I will never know how the pleasure I give feels as a body receives it. 

I fear strangers, Naomi, even the ones I love. I count their turned backs on the subway.

Some nights I fear even the subway itself—or is it my reflection in the yellowed glass, how I cannot see the city moving beyond me?

I want each round mirror to open as a window might.

Perhaps I always knew, but I mistrusted my knowing. I once stacked my journals to the height of a beloved and embraced them.

Every poem I’ve read to you has been written in this direction. Each word a line on the map I haven’t yet finished that leads me to you.

In college, I got ready for a party with two women I loved who loved each other.

I watched Diana flip Jean’s hair from her freckled shoulders before zipping her into her dress: 

the same gesture I’d made in the mirror, alone, before I arrived at their apartment.

I watched them pass Jean’s mascara wand fluently between them, one’s licked fingers curling the other’s lashes, and a question split me at my spine—

like a hand gently cracking a new book’s cover, ready to understand.

Copyright © 2021 by Rachel Mennies. Originally published in Poem-a-Day on May 28, 2021, by the Academy of American Poets.

I shall never have any fear of love, 
Not of its depth nor its uttermost height,
Its exquisite pain and its terrible delight.
I shall never have any fear of love.

I shall never hesitate to go down
Into the fastness of its abyss
Nor shrink from the cruelty of its awful kiss.
I shall never have any fear of love.

Never shall I dread love’s strength
Nor any pain it might give.
Through all the years I may live
I shall never have any fear of love.

I shall never draw back from love
Through fear of its vast pain
But build joy of it and count it again.
I shall never have any fear of love.

I shall never tremble nor flinch
From love’s moulding touch:
I have loved too terribly and too much
Ever to have any fear of love.

This poem is in the public domain. Published in Poem-a-Day on June 20, 2021, by the Academy of American Poets.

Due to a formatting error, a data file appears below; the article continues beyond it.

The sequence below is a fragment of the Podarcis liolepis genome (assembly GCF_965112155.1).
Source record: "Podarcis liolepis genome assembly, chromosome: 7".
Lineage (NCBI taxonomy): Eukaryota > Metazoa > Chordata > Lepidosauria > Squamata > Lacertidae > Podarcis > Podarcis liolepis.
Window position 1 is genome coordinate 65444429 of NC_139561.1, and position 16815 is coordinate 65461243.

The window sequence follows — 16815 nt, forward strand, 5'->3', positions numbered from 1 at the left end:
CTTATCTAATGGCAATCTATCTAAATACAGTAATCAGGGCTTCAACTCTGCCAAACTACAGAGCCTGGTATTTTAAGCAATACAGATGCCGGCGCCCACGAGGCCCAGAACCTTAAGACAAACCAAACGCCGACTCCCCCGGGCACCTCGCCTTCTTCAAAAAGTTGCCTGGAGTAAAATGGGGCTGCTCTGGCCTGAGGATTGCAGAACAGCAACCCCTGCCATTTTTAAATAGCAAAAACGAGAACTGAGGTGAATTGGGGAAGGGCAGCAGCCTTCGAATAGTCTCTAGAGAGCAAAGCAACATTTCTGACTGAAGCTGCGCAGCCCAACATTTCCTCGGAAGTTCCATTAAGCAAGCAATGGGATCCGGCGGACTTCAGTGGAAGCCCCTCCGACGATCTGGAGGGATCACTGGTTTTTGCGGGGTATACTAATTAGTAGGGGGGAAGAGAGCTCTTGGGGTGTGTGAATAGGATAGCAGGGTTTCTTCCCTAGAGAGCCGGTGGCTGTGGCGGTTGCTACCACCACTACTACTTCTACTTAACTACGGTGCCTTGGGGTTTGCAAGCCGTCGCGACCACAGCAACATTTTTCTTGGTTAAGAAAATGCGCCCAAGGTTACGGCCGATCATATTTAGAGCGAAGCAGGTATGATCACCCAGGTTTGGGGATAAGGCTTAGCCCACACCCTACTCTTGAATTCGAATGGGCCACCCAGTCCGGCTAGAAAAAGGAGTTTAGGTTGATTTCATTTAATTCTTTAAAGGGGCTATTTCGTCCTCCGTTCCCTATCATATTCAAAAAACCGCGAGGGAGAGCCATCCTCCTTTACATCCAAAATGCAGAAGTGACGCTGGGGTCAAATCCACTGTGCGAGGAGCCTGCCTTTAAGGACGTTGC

Night is for sorrow and dawn is for joy,
Chasing the troubles that fret and annoy;
Darkness for sighing and daylight for song,—
Cheery and chaste the strain, heartfelt and strong.
All the night through, though I moan in the dark,
I wake in the morning to sing with the lark.

Deep in the midnight the rain whips the leaves,
Softly and sadly the wood-spirit grieves.
But when the first hue of dawn tints the sky,
I shall shake out my wings like the birds and be dry;
And though, like the rain-drops, I grieved through the dark,
I shall wake in the morning to sing with the lark.

On the high hills of heaven, some morning to be,
Where the rain shall not grieve thro’ the leaves of the tree,
There my heart will be glad for the pain I have known,
For my hand will be clasped in the hand of mine own;
And though life has been hard and death’s pathway been dark,
I shall wake in the morning to sing with the lark.

This poem is in the public domain. Published in Poem-a-Day on June 27, 2021, by the Academy of American Poets.

sun beats
  wind leaps

blood memory

apocalyptic self-image crystallized affections of pious solace
                                         emptiness from this ceaseless war

I want to sin
against purity

bliss hovering above the void
haptic fallout feverish blood

sun beats down
wind leaps
blood memory
cheerful obscene boredom


                    singing with a hard fist
          life’s benevolent corruption
everything is hard against the tongue
everything dissolving
into otherworldly paradise
make heaven my home
I never learn my lesson

Copyright © 2021 by Precious Okoyomon. Originally published in Poem-a-Day on June 29, 2021, by the Academy of American Poets.

in your thirties everything needs fixing. i bought a toolbox
for this. filled it with equipment my father once owned
to keep our home from crumbling. i purchased tools with
names & functions unknown to me. how they sat there
on their shelf in plastic packaging with price tags screaming:
hey lady, you need this!  like one day i could give my home
& everything living inside it the gift of immortality, to be
a historical monument the neighbors would line up
to visit even after i’m gone & shout: damn that’s a nice house!
i own a drill now, with hundreds & hundreds of metal pieces
i probably won’t use or use in the wrong ways but what
i’m certain of, is still, the uncertainty of which tools repair